The most common complication following ORIF is post-traumatic osteoarthritis (PTOA) with rates estimated between 20% and 50%.13 Teng et al.14performed gait analysis on patients following ORIF and demonstrated, despite restoration of normal anatomy and gait mechanics, patients still had poor American Orthopedic Foot and Ankle Score (AOFAS) midfoot scores. In the setting of PTOA and continued pain, secondary arthrodesis was used as a salvage procedure. In a prospective randomised study, Ly and Coetzee15 compared ORIF versus primary fusion in primarily ligamentous Lisfranc injuries. Seventy-five per cent of patients who underwent ORIF had some loss of correction and degenerative joint changes at the final follow-up visit at a mean of 42.5 months post-operatively. They concluded that primary fusion provides better short- and medium-term outcomes than ORIF for primarily ligamentous injuries. Sheibani-Rad et al.9performed a qualitative, systematic review comparing primary fusion and ORIF and found six reports with a combined total of 193 patients. The one-year follow-up AOFAS score for the ORIF group was 72.5 versus 88.0 for the primary fusion group. They concluded that both procedures yield satisfactory results, but primary fusion might have a slight advantage in clinical outcomes.9,16 In most of these studies, the complexity and energy of the injury has not been stated. Low-energy athletic injuries have been grouped with high-energy injuries, which we believe have a different prognosis if a primary fusion is not performed.

Our study did not compare outcome of ORIF versus primary fusion, but we analysed the results of patients who had primary fusion in high-energy Lisfranc fractures. As described in the literature, our series of patients showed good results in terms of reduction (75%) and reasonable time to union (84 days). Twenty-five per cent of malreduction was observed but this figure did not necessarily correlate with a poor clinical result. Despite much effort to trace the patients, only two responded and came for follow-up. We calculated the AOFAS scores for these two patients and both scored 90/100. The remaining patients were untraceable. Only one case of implant removal (8%) was identified due to symptomatic hardware. The latter correlated with the low revision or repeat surgery described in literature. Better quality of reduction was observed with fusion of the first, second and third TMT and second and third TMT joints (86% and 75% respectively). The first TMT joint frequently involves primarily ligamentous injury with minimal fractures of the first metatarsal base and medial cuneiform. Fusion of the first TMT joint stabilises the medial column and acts as a buttress to further stabilise adjacent fracture-dislocation injuries.16 A reason for the 25% malreduction rate can be attributed to significant comminution, bone loss and gross instability. There may have been some cases where the medial column was unstable but not included in the fusion leading to worsening of the reduction parameters mentioned. Figure 4 illustrates a case of high-energy Lisfranc injury operated at GSH with fusion of the first, second and third TMT joints appropriately reduced.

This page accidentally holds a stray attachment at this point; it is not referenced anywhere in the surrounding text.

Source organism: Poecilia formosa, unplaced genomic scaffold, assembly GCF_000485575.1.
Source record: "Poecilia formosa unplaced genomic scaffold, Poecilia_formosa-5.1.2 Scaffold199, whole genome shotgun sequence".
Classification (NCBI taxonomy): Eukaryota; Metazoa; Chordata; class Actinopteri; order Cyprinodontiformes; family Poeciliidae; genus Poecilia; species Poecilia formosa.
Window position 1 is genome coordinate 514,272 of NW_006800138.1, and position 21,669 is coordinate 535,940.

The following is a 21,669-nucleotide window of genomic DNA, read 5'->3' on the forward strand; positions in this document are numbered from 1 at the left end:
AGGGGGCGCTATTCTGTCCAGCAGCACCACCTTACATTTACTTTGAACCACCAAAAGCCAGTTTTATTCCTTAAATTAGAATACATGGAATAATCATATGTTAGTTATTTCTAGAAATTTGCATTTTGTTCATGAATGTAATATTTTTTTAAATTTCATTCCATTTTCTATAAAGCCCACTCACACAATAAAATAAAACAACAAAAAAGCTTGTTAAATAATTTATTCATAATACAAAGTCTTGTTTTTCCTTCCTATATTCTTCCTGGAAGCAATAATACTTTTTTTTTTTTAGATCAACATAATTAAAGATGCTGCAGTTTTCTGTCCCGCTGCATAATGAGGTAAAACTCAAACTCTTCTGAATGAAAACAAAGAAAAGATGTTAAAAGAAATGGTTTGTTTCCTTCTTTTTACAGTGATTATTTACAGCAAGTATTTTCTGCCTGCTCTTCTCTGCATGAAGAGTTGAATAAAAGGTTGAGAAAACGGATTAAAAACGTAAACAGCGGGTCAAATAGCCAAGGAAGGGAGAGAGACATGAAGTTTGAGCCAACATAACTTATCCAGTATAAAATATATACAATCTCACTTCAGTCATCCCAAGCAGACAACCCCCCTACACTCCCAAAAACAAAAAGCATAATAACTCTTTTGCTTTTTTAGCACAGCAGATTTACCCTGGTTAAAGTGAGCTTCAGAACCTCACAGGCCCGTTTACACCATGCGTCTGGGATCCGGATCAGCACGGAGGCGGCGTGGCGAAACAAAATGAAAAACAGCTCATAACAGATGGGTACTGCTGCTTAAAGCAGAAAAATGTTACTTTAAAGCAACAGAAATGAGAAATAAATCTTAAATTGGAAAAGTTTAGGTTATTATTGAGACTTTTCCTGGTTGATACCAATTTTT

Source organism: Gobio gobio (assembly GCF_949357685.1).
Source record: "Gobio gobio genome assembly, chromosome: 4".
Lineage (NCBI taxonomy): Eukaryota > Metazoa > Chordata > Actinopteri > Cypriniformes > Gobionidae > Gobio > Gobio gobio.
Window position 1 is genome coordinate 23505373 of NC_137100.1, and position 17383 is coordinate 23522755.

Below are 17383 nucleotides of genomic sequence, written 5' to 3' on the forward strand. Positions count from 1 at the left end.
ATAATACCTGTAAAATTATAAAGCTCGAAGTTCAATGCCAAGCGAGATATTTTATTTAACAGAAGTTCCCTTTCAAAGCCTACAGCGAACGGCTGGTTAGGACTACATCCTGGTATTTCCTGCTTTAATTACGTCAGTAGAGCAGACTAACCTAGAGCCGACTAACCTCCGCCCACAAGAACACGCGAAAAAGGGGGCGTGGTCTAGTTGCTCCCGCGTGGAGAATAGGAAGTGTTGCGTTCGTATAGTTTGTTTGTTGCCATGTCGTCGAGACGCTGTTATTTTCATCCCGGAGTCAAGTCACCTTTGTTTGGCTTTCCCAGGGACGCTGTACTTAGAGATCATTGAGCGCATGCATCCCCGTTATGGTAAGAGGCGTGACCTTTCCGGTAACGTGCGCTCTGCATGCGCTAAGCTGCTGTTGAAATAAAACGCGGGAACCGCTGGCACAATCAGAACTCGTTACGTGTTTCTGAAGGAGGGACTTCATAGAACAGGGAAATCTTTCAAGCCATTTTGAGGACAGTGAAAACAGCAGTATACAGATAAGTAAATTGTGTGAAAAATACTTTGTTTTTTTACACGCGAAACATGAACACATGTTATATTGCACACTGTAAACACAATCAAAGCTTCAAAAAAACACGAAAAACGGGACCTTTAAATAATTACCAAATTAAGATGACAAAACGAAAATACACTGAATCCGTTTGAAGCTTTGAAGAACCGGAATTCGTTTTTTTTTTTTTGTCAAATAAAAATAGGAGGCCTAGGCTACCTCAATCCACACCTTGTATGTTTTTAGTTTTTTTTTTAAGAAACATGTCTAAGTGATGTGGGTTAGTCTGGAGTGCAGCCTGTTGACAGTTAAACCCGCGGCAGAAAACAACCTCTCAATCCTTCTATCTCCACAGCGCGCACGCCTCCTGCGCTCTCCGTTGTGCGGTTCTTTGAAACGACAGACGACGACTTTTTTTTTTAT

In conclusion, our data suggests that primary fusion may be a viable option in these high-energy Lisfranc injuries with good radiological outcome, 100% union and low reoperation rate. The malreduction rate may be improved by including the medial column in the fusion construct. Our study was limited by a small population size and the lack of clinical parameters to compare with the radiological results. However, this is a short-term study and the long-term consequences of arthrodesis in young, athletic patients remain unknown. Long-term, prospective studies of high-energy injuries with adequate clinical follow-up would be beneficial to establish and evaluate indications for primary fusion in this population.

Ethics statement

This submission is in accordance with the principles laid down by the Responsible Research Publication Position Statements as developed at the 2nd World Conference on Research Integrity in Singapore, 2010. Prior to commencement of the study, ethical approval was obtained from the following ethical review board: Human Research Ethics Committee, HREC REF: 446/2019. This article does not contain any studies with human participants or animals performed by any of the authors.


The authors declare authorship of this article and that they have followed sound scientific research practice. This research is original and does not transgress plagiarism policies.

Author contributions

PP: Study conceptualisation, manuscript preparation, data capturing, data analysis,

manuscript revision

JIW: Data capture, manuscript revision

VB: Study conceptualisation, manuscript revision

ML: Data capture, manuscript preparation

SM: Data capture, manuscript revision

GM: Study conceptualisation, data capture, manuscript revision

RD: Data analysis, manuscript revisions


Panchoo P


Laubscher M

Maqungo S

McCollum G

Dey R



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Dr P Panchoo
Department of Orthopaedics, Old Main Building, Groote Schuur Hospital
Anzio Road, Observatory, Cape Town, 7925, South Africa
tel: +27 (82) 815 0238; email:

Received: October 2019
Accepted: March 2020
Published: August 2020



Editor: Prof. NP Saragas, University of the Witwatersrand, Johannesburg, South Africa
Funding: No external funding was received for this study.
Conflict of interest: The authors declare they have no conflicts of interest that are directly or indirectly related to the research.